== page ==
1200 Assimilation of GOES-13 Imager Clear-Sky Water Vapor (6.5 mm) Radiances into a Warn-on-Forecast System

Wednesday, 10 January 2018
Exhibit Hall 3 (ACC) (Austin, Texas)
Thomas A. Jones, Cooperative Institute for Mesoscale Meteorological Studies/Univ. of Oklahoma, and NOAA/OAR/NSSL, Norman, OK; and X. Wang and P. S. Skinner

The goal of the Warn-on-Forecast (WoF) project is to provide probabilistic short-term (0-3 h) forecast guidance for high impact weather events such as tornadoes, hail, high winds, and flash flooding. A prototype convection allowing system using the Advanced Weather and Research Forecasting (WRF-ARW) model employing an ensemble Kalman filter (EnKF) data assimilation technique has been developed and used during the spring 2016 and 2017 Hazardous Weather Testbeds. This system assimilates WSR-88D reflectivity and radial velocity and geostationary satellite cloud water path (CWP) retrievals as well as available surface observations over a regional domain with a 3 km horizontal resolution at 15 minute intervals. Initial conditions are provided by an experimental High Resolution Rapid Refresh ensemble (HRRR-e). This system has been shown to provide skillful forecasts of high impact weather events with radar and satellite data providing an accurate analysis of convection within the model. However, no information on the atmospheric conditions above the surface is currently assimilated as few timely observations exist. This lack of observations can lead to a poor analysis of the near-storm environment resulting in poor forecasts even if the analysis of the convection is excellent.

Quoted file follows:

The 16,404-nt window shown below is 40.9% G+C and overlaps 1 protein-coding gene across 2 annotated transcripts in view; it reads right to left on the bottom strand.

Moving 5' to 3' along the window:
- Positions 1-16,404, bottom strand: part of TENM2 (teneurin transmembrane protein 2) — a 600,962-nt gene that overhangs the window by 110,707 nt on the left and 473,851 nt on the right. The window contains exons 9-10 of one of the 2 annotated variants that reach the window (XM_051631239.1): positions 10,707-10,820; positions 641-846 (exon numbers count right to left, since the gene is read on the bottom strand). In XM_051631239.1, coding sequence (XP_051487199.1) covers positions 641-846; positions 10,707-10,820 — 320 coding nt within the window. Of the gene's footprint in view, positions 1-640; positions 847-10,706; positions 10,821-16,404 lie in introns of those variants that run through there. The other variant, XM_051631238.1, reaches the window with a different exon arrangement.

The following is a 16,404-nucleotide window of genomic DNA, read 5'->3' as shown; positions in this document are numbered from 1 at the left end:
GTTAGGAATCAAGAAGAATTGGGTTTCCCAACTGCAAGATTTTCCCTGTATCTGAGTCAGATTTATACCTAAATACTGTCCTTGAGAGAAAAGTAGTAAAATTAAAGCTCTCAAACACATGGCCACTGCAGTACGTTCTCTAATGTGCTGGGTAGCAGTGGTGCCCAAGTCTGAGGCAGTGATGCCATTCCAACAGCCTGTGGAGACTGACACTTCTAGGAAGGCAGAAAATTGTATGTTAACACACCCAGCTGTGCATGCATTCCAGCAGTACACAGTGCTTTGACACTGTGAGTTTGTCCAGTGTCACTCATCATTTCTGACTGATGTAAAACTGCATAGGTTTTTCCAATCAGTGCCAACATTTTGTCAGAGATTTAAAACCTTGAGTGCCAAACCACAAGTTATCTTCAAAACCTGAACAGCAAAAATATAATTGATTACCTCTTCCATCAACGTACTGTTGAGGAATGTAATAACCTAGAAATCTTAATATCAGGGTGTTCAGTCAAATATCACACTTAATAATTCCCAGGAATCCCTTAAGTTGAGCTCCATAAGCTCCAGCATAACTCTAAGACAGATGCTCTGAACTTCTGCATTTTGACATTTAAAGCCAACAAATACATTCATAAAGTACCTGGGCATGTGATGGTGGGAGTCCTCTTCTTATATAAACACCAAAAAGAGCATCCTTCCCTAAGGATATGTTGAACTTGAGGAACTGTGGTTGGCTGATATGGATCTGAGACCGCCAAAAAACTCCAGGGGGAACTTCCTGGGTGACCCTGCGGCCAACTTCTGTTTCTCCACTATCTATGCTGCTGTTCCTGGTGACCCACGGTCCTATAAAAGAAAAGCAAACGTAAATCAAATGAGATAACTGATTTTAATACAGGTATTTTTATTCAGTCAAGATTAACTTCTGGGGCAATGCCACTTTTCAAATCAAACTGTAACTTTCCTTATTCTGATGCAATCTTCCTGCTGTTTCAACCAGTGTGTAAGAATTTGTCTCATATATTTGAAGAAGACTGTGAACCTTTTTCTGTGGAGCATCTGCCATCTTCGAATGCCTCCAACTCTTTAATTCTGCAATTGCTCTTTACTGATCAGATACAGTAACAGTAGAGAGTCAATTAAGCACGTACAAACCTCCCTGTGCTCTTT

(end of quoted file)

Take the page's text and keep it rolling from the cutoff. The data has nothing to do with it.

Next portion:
One potential solution to this problem is to also assimilate clear-sky satellite radiances, which provide information on mid- and upper-tropospheric temperature and moisture conditions. This research assimilates GOES-13 imager water vapor band radiances using the GSI-EnKF system to take advantage of the Community Radiative Transfer Model (CRTM) integration. The GOES-13 water vapor band is sensitive to the mid- and upper-tropospheric water vapor content and when assimilated, can adjust the model environment to better correspond to observed conditions. We assimilated water vapor radiances for 4 case study events that occurred during May 2016. Results showed that assimilating these radiances generally had the correct impact on the model environment, reducing humidity errors at the appropriate model levels where verification observations were present. The impact on high impact weather forecasts, as verified against forecast reflectivity and updraft helicity, were mixed. Two cases (9 and 22 May) showed some improvement in skill while the other two (24 and 25 May) were inconclusive, despite the latter’s significantly improved environment. This research represents the first step in designing a high-resolution ensemble data assimilation system to use GOES-16 Advanced Baseline Imager data, which provides three water vapor bands and will have greater potential to improve the model environment and high impact weather forecasts.

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